St Leonard's Church, Balderstone
|St Leonard's Church, Balderstone|
St Leonard's Church, Balderstone, from the east
|OS grid reference||SD 631,323|
|Website||St Leonard, Balderstone|
|Consecrated||(new church) 1854|
|Heritage designation||Grade II|
|Designated||13 March 1986|
|Architect(s)||R. B. Rampling
Austin and Paley
|Materials||Sandstone, slate roofs|
|Parish||St Leonard, Balderstone|
|Vicar(s)||Revd Sue Williams|
|Parish administrator||Suzanne Spencer|
St Leonard's Church, Balderstone, is located in the village of Balderstone, Lancashire, England. It is an active Anglican parish church in the deanery of Whalley, the archdeaconry of Blackburn, and the diocese of Blackburn. The church is designated by English Heritage as a Grade II listed building.
St Leonard's was founded as a chapel of ease to the parish church in Blackburn during the reign of Henry VII; the usual date given is 1504. The fabric of the building deteriorated until in 1852 it was decided to replace it with a new church. Construction of this started during that year, and the present church was consecrated in 1854. It was designed by the Preston architect R. B. Rampling. The tower and spire were added in 1906–07 by the Lancaster architects Austin and Paley.
The church is constructed in sandstone rubble with slate roofs. Its plan consists of a four-bay nave, and a chancel at a lower level with a north organ chamber and a projection to the south. There is a polygonal baptistry at the west end, and a slim tower and spire at the west end of the north side of the nave. The baptistry has three windows, and above this is a three-light west window with a pointed head. The nave is divided into bays by buttresses, each bay containing a two-light window containing Geometric tracery. Projecting from the roof, on each side, are two timber dormer windows. The tower has diagonal buttresses, and contains a doorway with a pointed arch. The bell openings have two lights, and are louvred. The tower is surmounted by a parapet and a recessed spire. The east window has five lights under a pointed head, and contains Geometric tracery. Inside the church is an open timber roof. The two-manual pipe organ was made in 1872 by Henry Willis, and restored in 1974 by N. P. Mander.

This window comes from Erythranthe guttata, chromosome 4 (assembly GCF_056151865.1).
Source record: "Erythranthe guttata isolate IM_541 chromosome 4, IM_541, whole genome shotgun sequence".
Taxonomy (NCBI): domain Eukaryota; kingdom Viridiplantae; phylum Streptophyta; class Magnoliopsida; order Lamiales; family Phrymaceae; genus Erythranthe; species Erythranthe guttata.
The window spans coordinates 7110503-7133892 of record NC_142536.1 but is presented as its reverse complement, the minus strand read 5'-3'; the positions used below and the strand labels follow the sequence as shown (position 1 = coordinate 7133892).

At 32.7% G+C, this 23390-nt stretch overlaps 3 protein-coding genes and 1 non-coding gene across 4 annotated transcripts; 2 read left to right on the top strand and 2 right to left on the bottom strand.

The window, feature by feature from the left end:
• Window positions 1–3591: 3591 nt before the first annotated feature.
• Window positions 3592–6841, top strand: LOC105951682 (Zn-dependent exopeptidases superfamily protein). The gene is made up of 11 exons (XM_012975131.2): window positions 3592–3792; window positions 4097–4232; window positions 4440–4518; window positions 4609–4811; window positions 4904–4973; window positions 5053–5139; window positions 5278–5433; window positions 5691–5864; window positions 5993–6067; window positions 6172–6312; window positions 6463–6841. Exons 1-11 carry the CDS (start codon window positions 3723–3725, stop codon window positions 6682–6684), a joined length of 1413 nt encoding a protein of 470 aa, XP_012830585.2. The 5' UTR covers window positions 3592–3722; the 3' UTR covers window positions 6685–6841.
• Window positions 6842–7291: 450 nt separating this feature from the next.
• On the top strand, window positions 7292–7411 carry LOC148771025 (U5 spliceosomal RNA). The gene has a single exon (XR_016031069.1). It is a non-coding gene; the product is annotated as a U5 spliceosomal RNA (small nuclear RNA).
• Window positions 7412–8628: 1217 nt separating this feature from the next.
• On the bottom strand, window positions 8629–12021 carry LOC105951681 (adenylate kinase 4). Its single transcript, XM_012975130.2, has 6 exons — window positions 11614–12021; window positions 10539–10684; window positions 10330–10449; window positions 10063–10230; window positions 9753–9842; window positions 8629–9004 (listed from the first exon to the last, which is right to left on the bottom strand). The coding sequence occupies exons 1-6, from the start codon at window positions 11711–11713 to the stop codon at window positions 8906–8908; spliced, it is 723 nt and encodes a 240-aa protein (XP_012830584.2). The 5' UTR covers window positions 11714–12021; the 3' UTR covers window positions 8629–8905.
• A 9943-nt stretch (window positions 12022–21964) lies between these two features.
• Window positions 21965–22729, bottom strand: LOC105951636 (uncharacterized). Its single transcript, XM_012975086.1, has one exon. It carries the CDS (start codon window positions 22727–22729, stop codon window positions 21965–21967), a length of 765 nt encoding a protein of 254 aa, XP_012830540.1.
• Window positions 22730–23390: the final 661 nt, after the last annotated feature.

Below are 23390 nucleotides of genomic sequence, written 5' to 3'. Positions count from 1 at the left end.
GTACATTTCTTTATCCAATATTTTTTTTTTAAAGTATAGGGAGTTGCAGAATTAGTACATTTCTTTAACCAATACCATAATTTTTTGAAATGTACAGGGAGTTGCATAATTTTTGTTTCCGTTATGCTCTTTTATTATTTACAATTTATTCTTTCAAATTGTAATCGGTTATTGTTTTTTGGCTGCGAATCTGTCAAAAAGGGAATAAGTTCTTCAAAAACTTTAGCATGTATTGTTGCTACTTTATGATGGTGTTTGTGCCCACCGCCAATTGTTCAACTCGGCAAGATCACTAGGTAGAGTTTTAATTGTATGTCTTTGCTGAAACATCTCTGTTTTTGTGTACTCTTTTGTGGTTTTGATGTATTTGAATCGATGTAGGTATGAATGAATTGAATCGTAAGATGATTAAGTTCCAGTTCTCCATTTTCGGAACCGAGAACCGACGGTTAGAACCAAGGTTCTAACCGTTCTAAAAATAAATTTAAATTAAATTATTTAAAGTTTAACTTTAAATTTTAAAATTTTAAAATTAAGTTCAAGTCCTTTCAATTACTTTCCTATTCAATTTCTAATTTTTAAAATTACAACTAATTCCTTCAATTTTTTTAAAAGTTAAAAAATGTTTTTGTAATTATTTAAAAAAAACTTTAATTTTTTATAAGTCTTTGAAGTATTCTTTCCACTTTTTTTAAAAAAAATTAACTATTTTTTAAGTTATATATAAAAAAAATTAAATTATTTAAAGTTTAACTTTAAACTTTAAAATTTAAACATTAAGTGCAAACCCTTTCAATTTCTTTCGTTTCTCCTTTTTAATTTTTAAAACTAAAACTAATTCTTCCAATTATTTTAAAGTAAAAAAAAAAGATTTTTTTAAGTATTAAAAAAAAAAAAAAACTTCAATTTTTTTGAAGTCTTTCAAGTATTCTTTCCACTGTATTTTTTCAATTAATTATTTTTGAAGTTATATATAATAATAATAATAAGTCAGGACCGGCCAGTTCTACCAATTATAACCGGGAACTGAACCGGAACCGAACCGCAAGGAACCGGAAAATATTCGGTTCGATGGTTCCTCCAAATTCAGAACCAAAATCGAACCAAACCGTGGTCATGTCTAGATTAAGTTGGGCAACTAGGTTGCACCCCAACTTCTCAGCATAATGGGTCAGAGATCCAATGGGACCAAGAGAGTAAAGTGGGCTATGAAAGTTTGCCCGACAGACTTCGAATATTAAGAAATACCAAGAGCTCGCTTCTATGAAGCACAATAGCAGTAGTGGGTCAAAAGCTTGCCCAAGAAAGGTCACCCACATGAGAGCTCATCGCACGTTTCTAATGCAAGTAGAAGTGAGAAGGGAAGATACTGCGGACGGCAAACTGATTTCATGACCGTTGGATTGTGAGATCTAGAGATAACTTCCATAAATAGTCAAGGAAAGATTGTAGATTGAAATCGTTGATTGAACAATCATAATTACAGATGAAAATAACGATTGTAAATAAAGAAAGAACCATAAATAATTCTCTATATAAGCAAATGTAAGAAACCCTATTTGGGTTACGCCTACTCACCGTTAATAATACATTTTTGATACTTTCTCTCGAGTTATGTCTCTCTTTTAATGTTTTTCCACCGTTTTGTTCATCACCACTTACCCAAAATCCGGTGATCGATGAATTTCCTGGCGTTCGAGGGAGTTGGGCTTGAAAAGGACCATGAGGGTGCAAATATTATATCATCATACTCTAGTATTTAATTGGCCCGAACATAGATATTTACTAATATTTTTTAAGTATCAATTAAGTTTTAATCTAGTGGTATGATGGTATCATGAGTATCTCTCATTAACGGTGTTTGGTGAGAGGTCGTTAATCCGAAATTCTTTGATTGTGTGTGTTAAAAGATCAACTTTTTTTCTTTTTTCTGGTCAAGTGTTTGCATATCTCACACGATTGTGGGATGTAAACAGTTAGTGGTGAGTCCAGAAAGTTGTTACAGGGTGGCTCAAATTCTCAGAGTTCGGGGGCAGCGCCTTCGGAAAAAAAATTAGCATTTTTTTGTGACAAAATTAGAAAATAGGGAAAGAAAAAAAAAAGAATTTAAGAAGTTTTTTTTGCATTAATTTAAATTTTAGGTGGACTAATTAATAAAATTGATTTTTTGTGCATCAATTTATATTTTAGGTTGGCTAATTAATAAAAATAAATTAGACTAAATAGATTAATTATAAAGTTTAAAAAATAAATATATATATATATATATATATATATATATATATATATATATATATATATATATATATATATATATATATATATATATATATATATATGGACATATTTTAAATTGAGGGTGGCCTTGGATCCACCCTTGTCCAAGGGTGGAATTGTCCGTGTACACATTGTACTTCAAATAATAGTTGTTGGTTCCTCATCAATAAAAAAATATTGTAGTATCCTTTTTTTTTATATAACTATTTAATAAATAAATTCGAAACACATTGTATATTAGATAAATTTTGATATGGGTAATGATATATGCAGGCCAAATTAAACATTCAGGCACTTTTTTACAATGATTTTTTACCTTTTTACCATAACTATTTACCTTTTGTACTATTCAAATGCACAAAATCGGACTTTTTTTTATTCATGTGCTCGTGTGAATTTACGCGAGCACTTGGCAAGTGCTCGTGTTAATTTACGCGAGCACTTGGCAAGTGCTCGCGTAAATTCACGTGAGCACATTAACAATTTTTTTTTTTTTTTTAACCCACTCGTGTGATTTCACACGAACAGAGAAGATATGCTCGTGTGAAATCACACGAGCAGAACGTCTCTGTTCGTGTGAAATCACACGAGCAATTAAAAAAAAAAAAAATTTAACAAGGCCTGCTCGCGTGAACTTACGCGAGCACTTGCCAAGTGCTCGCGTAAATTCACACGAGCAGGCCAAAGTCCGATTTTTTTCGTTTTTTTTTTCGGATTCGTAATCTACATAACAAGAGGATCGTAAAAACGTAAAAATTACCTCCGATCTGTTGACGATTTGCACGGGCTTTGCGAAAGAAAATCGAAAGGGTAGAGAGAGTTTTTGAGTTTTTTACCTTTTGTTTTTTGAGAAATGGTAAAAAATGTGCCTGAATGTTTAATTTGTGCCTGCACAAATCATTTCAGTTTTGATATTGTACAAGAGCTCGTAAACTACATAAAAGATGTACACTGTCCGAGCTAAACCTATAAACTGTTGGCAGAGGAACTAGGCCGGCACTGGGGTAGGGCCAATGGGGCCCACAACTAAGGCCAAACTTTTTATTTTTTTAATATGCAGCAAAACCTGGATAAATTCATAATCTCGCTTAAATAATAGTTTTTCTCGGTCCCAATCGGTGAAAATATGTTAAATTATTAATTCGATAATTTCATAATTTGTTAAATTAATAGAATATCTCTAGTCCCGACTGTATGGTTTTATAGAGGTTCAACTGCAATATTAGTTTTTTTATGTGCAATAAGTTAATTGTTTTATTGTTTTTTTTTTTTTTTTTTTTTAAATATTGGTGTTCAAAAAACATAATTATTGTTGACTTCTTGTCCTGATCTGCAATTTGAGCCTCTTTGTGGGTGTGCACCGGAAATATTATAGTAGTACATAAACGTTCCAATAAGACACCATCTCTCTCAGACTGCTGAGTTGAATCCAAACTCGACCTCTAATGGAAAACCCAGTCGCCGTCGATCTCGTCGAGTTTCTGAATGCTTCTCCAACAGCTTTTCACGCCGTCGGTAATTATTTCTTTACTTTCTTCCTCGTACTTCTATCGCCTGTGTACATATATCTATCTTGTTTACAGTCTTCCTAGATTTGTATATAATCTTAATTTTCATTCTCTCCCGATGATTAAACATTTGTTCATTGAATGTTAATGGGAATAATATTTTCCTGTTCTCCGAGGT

In the churchyard, to the south of the church is a sandstone sundial dating possibly from the early 19th century, and re-erected at the beginning of the 20th century. It has an octagonal sandstone base with five limestone columns and a circular sandstone top containing a brass gnomon. The churchyard also contains the war graves of six World War I soldiers.
- St Leonard, Balderstone, Church of England, retrieved 3 April 2012
- English Heritage, "Church of St Leonard, Balderstone (1072061)", National Heritage List for England, retrieved 3 April 2012
- The Parish of St Leonard's, Balderstone, Lancashire OnLine Parish Clerks, retrieved 3 April 2012
- Hartwell, Clare; Pevsner, Nikolaus (2009) , Lancashire: North, The Buildings of England, New Haven and London: Yale University Press, p. 95, ISBN 978-0-300-12667-9
- Brandwood, Geoff; Austin, Tim; Hughes, John; Price, James (2012), The Architecture of Sharpe, Paley and Austin, Swindon: English Heritage, p. 246, ISBN 978-1-84802-049-8
- Lancashire, Balderstone, St. Leonard (N10624), British Institute of Organ Studies, retrieved 3 April 2012
- English Heritage, "Sundial south of Church of St Leonard, Balderstone (1072061)", National Heritage List for England, retrieved 3 April 2012
- BALDERSTONE (ST. LEONARD) CHURCHYARD, Commonwealth War Graves Commission, retrieved 12 February 2013